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How to Write a Sample Letter of Resignation

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Sample resignation letters should provide a framework that reminds people to include contact information, a simple resignation announcement and the important dates on all letters that announce they are leaving the company. Writing a sample resignation letter gives people an outline of what to include -- which is not as much information as you may think.

Why to Have One

If you're a human resources manager, a recruiter or someone else who helps coach employees, having your own sample resignation letter on hand can help save you time. The people you work with may be tempted to include a lot of background information about why they're leaving -- something that's not really necessary. So spare yourself having to explain the same thing every time and post a sample letter on your business website, or keep an editable file -- such as a Word document -- handy, so you can send it to people as needed. It may even come in handy if you're forced to write your own resignation letter someday.

The Basic Message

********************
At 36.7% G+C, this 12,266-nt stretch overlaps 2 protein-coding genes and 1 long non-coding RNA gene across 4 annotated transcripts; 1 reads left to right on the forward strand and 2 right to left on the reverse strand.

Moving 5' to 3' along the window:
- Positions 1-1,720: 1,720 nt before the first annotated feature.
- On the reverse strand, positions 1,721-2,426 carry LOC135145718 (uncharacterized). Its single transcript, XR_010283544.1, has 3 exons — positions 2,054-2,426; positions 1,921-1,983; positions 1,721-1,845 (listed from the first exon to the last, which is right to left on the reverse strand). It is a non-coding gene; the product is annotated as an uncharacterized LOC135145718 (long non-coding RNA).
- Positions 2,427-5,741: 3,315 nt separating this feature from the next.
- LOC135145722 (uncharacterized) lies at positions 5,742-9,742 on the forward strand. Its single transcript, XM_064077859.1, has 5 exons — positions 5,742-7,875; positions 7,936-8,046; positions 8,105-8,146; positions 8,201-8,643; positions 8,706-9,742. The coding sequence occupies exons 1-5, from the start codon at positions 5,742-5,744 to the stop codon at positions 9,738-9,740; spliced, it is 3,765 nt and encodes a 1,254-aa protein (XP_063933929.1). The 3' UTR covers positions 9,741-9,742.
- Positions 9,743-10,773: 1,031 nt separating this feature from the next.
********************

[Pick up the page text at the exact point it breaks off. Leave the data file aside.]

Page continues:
Resignation letters are typically very short and are really just a formality, reminds Alison Green of the Ask a Manager blog. They need only include the resignation announcement and the date by which the resignation will be effective. While not necessary, it's also common to include a "thank you" to the employer, and some information about how the person plans to help with transitioning himself out of the role. For example, a resigning employee may describe how he'll help train the new person, as recommended in an article on the Forbes website.

Check Company Policies

Before you write the sample letter, also check on any company policies that may impact how an employee writes the letter. For example, some company policies dictate that a person must leave the company immediately upon resigning, reminds the global employment agency Kelly Services. If the company policy doesn't state anything like that, it's standard for resigning employees to give two weeks' notice.

Other company policies may require resignation letters to be directed to a certain person in the company, so including that person's name on the sample letter will save people the time of finding out to whom to address the letter.

Creating the Format

Unless you have specific company requirements, sample letters should look something like this:


Addressee name Addressee title Addressee Address City, State, Zip Code

Dear (manager name),

A sample resignation announcement, such as "This letter serves as my resignation from X position at X company." Then a line such as "My last day at the company will be X."

A second paragraph with sample text such as "I'd like to thank you for the opportunity to work with you," and "I'd be happy to help train my successor," or something else to indicate how the employee will help with the transition.


Your Signature Your name Address

Instead of generic information such as "Your name," you can also provide fake information such as "John Smith" to help avoid confusion and give readers a sense of what a real letter looks like.